** The entire quote is: “â€œAll that we are is the result of what we have thought. The mind is everything. What we think we become.â€ It is attributed to Hindu Prince Gautama Siddharta, the founder of Buddhism, 563-483 B.C.
You’re right that today is not yesterday. So right. I wish I had some suggestions for The Angries, but I don’t. My friend Cowgirl tends to lose her shit on her kids fairly regularly, but more often than not now, she’ll call me first and scream into the phone, “My Actors are NOT reading their scripts today!” And since she’s not mad at me, I laugh at her and by the time she gets off the phone, she no longer wants to hit them over the head with a shovel. But – it still happens. I don’t know. I’m no help. Just know I’m reading and wishing I could take you to coffee.
I’m just impressed at your desire to be the best you can be for your family. More often than not, I just want to crawl into the fetal position and literally have nothing to do with them for awhile.
It’s so hard to want to get rid of the ugly moments once we have had them with our kids, especially when you see the quizzical look on their faces that says,”Where did my mom go and who are you?”. For me, the current best fix to that is to take the baby in his room and hold him and rock in the rocking chair, even nurse him if that’s what he wants. Then the calm feeling can suffuse me and things will be alright again. Too bad for me that he’s getting more independent, so this is often unwelcome from his point of view. Kudos to you for recognizing the need to be away from it in order to bounce back and to Ralph for taking the kids to the store while you did something else. And in the end, laundry can be a therapeutic act – making things neat and folded helps one to feel put together after a moment where we’ve gone to pieces.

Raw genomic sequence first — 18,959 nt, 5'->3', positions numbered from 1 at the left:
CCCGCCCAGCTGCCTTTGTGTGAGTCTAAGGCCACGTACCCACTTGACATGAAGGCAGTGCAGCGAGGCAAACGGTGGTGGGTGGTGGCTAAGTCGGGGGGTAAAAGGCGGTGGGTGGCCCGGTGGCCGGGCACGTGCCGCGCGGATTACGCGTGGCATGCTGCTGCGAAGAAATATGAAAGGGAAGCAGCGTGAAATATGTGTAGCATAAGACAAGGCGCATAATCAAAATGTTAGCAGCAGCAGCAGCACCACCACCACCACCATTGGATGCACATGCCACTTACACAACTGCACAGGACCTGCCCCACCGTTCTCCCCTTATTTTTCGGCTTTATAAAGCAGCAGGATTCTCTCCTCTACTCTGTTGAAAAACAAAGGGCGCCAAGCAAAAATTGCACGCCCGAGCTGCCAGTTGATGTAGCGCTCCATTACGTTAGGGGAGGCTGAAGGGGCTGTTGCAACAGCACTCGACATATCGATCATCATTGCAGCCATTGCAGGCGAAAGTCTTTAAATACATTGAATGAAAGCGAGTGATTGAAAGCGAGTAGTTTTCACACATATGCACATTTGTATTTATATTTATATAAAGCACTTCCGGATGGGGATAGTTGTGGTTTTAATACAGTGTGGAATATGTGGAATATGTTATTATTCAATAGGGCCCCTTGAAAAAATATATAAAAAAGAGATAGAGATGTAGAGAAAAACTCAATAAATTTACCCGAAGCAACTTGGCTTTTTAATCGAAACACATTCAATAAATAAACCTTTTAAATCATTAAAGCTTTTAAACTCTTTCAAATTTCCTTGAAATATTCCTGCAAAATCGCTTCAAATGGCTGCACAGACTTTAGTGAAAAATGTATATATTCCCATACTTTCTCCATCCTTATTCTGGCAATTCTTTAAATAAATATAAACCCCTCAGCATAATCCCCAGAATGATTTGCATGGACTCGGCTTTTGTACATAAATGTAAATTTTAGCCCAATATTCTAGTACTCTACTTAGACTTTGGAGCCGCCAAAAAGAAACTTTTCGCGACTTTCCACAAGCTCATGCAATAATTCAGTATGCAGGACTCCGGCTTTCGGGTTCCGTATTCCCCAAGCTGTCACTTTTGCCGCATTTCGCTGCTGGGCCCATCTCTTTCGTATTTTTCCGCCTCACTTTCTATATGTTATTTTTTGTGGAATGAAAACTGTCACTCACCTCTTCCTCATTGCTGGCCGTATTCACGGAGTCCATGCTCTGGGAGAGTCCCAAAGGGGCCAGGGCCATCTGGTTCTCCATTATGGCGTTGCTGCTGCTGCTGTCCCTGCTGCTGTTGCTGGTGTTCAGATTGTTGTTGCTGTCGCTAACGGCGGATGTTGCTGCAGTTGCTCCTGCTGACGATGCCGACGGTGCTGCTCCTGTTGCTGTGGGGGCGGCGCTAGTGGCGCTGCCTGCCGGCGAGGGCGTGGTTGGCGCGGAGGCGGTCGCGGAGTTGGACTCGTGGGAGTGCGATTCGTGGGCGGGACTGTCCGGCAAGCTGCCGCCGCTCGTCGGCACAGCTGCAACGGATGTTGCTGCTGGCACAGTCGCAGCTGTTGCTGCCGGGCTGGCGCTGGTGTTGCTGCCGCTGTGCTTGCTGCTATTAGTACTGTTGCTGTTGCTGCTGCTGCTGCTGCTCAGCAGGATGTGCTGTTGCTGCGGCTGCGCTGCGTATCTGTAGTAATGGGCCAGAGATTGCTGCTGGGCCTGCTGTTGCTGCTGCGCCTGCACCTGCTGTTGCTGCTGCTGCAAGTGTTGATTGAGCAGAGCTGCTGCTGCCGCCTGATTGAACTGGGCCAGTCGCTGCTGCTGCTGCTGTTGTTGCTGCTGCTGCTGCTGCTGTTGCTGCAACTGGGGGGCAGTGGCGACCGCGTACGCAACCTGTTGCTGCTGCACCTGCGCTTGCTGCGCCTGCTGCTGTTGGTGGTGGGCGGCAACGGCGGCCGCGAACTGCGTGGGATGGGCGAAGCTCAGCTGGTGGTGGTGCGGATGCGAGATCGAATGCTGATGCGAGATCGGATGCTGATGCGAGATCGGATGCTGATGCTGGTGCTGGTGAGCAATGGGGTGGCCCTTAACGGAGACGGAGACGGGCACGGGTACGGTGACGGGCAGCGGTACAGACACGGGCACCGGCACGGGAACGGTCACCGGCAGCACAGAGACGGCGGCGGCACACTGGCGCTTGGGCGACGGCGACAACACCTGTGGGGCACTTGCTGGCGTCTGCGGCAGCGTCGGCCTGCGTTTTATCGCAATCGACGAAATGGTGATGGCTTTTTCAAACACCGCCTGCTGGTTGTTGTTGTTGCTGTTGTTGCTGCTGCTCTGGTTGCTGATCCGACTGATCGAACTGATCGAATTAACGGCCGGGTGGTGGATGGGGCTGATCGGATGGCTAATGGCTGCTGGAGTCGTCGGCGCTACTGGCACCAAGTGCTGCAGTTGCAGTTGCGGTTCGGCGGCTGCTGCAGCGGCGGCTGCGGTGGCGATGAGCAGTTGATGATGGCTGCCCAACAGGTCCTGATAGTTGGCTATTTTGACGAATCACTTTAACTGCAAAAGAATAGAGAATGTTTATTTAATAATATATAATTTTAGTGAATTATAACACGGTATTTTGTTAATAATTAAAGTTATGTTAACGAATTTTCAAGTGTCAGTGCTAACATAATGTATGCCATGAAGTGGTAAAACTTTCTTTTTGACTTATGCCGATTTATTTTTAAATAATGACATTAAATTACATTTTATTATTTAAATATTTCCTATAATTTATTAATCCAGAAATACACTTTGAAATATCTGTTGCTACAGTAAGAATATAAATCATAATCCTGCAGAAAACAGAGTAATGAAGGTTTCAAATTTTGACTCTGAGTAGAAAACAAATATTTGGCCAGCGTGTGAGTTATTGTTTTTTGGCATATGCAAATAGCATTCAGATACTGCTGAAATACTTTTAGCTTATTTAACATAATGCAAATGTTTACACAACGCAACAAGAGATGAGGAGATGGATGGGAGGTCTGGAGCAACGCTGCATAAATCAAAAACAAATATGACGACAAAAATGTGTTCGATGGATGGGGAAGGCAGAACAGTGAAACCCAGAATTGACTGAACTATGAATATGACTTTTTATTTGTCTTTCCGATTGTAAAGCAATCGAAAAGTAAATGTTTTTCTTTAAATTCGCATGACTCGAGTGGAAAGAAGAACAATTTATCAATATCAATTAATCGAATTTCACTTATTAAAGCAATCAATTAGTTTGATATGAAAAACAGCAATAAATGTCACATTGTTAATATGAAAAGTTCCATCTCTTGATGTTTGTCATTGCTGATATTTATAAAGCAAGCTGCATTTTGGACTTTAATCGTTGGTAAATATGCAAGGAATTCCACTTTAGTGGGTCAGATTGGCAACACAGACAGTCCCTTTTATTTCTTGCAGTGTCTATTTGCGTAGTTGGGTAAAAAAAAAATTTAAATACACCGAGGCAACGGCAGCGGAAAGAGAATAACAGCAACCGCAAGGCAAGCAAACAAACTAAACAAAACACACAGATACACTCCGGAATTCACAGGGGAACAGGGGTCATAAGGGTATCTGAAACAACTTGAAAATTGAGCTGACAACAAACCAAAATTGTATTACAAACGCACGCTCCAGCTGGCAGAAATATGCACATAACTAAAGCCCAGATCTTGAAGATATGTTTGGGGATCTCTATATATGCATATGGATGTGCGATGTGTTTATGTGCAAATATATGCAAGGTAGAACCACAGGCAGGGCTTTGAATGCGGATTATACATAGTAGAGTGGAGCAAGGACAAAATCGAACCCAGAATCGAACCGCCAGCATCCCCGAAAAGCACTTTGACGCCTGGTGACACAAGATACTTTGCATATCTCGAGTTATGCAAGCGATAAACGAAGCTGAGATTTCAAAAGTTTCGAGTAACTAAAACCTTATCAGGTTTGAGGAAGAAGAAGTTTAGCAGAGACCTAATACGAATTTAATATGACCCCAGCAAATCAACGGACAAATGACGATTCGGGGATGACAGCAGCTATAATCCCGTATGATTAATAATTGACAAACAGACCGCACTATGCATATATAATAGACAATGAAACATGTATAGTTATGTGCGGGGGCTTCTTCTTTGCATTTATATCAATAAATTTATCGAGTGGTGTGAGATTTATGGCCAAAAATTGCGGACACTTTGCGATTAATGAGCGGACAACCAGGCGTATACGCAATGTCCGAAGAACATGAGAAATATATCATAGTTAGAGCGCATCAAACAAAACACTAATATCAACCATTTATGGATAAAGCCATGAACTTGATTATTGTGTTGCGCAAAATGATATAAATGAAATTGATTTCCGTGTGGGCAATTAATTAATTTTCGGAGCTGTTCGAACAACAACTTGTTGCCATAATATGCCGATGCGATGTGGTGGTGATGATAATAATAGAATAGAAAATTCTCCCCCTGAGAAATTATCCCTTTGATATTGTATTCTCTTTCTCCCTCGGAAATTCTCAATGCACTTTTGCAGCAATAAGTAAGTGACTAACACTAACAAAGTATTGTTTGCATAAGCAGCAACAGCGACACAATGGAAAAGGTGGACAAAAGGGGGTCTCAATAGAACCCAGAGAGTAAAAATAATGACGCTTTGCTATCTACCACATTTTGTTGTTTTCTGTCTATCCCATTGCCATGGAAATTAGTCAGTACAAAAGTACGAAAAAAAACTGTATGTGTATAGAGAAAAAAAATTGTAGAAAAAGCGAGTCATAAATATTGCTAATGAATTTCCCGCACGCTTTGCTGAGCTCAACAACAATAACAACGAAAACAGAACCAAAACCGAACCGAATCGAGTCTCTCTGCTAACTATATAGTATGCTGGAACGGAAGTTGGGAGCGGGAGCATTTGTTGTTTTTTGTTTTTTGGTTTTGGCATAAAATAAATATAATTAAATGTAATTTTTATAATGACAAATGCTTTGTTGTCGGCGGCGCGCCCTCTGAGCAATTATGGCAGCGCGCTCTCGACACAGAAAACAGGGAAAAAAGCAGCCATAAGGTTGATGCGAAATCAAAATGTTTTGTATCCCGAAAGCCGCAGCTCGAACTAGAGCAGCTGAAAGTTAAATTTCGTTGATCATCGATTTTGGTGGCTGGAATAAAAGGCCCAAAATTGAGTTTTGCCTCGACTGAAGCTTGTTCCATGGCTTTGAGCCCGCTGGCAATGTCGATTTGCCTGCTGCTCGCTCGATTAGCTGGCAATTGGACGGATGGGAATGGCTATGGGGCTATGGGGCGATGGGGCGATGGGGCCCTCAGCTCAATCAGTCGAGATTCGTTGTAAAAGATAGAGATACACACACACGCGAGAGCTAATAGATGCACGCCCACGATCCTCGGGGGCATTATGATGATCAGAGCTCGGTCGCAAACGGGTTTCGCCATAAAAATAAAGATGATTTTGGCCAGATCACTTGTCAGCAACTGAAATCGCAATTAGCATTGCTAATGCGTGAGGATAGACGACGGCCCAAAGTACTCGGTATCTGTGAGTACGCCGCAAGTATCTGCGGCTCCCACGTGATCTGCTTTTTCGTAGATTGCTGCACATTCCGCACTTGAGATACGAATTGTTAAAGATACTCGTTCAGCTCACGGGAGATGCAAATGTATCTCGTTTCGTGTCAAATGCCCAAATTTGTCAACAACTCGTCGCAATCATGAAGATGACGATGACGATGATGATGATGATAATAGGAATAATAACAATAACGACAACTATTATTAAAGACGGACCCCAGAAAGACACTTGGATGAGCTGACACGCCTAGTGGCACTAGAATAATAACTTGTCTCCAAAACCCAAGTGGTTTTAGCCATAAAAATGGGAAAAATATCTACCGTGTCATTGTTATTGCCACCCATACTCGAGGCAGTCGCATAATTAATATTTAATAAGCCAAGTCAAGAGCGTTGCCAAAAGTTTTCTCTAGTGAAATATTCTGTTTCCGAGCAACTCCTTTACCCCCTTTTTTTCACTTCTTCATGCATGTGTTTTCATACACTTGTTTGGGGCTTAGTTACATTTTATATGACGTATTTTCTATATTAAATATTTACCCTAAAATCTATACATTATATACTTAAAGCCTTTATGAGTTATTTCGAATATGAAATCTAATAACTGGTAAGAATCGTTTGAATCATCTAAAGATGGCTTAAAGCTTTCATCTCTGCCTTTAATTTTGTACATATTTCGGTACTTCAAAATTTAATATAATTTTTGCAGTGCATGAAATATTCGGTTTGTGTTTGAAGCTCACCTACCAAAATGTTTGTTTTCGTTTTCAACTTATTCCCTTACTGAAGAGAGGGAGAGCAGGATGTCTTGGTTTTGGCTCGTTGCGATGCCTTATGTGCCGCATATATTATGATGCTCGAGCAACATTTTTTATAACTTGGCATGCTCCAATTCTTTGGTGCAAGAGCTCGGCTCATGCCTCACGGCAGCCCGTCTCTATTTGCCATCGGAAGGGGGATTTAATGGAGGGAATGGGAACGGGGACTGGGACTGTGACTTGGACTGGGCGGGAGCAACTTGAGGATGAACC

“…safe because no one was needing me nor paying attention to me.”
Oh how I can identify with that statement. I thoroughly enjoyed this type of moment this past Saturday. After experiencing my own major meltdown during the week, my wife and I agreed that I should skip church on Saturday to stay home and chillax. The moment she and my youngest walked out the door (my oldest does her own thing these days) I felt a complete calm fall over me.